• Smagg, C. 2008. Enterprise 2.0 Fear Factor: Overcoming Risks, Uncertainties and Doubts
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    11 responses

    19 08 2010
    Gavin Jones

    Hi Amiel,

    Your section on risks is very relevant and a real concern when an organisation utilises a public medium to present corporate information. Plenty of marketing staff tear their hair out trying to control comments and manage brand when their business is opened up to the world through Blogs and such. Although the business’s that take the plunge and reap the rewards. I didn’t even realise that McDonalds had such a pro-active approach.

    Thanks heaps.

    21 08 2010

    I don’t know if this is a problem on my end but I’m having trouble accessing the Mickey-D’s feedback forum.

    Providing the site doesn’t come back online in the near future, would you mind writing a little about the quality of discussion on the fora? Given that McDonald’s is a high-visibility, global corporation, I’m thinking that attempts to moderate any discussion would be impossible. The signal to noise ratio there would be horrendous.

    30 08 2010

    Hmm that’s bizarre that it’s down. Anyways, the forum is basically a place where the employees of McD’s are able to express their feelings and emotions of how their day at work went. It’s a place where they could possibly distress themselves and express how they are treated by some customers. Anyways, here’s a blogging site that has a similar concept of the forum. You’ll definitely find it interesting:)

    30 08 2010

    At least I can breathe a sigh of relief that it wasn’t just me.

    Yep, this is more or less what I’d been expecting. The number of strange, infuriating or downright terrible things that can happen to a McDonald’s employee on a given day is pretty shocking.

    It’s just a pity that none of that stuff ever seems to become a decent anecdote – shift stories are boring as hell.

    21 08 2010

    Hi Amiel,

    Again interesting statement, but mmmm….. do i sense the header is sourced and extracted from someone’s blog? Give me one good reason thou you shan’t be chided! 🙂 Anyway, no offence brother (just joking!), it’s good to be courteous and tactful when doing blogging like McDonald… like they say “it’s better to give than to receive”.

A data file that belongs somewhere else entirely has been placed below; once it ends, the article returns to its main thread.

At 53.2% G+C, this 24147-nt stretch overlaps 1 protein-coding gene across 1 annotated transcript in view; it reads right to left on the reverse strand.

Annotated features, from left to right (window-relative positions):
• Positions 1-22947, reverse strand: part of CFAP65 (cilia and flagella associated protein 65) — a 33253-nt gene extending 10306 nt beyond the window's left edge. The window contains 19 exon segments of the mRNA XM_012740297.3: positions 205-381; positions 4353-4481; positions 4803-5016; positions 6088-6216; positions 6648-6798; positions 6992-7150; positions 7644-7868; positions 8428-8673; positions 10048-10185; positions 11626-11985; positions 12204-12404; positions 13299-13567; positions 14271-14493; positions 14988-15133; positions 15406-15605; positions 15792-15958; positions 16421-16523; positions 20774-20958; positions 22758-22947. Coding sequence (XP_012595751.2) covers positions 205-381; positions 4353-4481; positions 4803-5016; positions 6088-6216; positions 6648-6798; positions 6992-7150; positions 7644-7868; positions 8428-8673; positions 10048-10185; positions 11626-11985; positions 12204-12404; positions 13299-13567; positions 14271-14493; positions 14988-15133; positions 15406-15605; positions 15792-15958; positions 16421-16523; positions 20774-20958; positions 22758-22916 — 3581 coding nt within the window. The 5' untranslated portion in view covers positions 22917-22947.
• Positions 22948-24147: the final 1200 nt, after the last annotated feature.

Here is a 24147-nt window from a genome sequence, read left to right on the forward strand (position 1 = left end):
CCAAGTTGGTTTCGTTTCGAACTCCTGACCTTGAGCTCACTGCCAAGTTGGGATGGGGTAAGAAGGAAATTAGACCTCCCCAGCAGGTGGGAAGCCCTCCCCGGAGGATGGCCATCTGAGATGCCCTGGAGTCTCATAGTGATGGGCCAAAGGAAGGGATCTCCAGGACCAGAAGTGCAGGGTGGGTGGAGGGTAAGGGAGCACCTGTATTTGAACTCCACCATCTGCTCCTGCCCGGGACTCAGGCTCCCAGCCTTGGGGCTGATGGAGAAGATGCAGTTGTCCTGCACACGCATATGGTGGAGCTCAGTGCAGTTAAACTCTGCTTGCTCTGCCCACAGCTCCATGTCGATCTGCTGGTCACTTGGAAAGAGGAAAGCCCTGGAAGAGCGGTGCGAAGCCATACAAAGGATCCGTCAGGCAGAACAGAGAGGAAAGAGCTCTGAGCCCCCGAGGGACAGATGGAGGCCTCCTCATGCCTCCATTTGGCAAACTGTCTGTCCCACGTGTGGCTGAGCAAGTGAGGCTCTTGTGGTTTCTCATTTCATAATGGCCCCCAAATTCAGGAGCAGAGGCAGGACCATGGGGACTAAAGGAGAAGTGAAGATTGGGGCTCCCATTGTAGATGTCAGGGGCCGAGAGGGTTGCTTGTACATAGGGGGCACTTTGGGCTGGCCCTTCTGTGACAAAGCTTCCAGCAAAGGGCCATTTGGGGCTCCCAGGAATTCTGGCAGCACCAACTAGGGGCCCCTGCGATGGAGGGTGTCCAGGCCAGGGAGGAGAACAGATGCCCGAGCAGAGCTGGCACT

30 08 2010

    Not necessarily. Take a look at the concept of contemporaneous invention. For extra thrills, try saying it.

    23 08 2010

    Hi Amiel,

    You make a valid point regarding the risk of using Enterprise 2.0, but perhaps for reader benefits provide example of such security risk with Enterprise 2.0, give us a scenario which security would be jeopardized .

    Other than that the information you provided here is detailed and clear for readers to understand. Great Job!


    Robert Z.
    Hello Morning!

    2 09 2010

    Well, the most common issues that any enterprise 2.0 organization might face are either incoming, as malware, or outgoing, as data leakage. The whole idea of having an “open social internet” is surely increasing the chances of exposing your system infrastructure to related threats. Just imagine, with what employees might potentially talk about in blogs or other social networking sites during their free time or even during working hours. There’s no exception when it comes to having an excellent social internet policy and security in an enterprise 2.0 Org.

    23 08 2010

    Hi Amiel,

    I believe that you did good work on the blog especially the risks.


    26 08 2010

    What do you mean by ‘high calibrated people’?

    I think your point that openness creates engagement and a sense of being heard/making a difference is one I hadn’t considered much before. To me, openness meant transparency and honesty but I hadn’t thought of it as opening channels between company and customers that resulted in some form of relationship. Interesting way to look at it.

    30 08 2010

    It basically means people who are highly skilled at what they do. More like being a professional at your field of work, I guess.

    Thanks for your feedback:)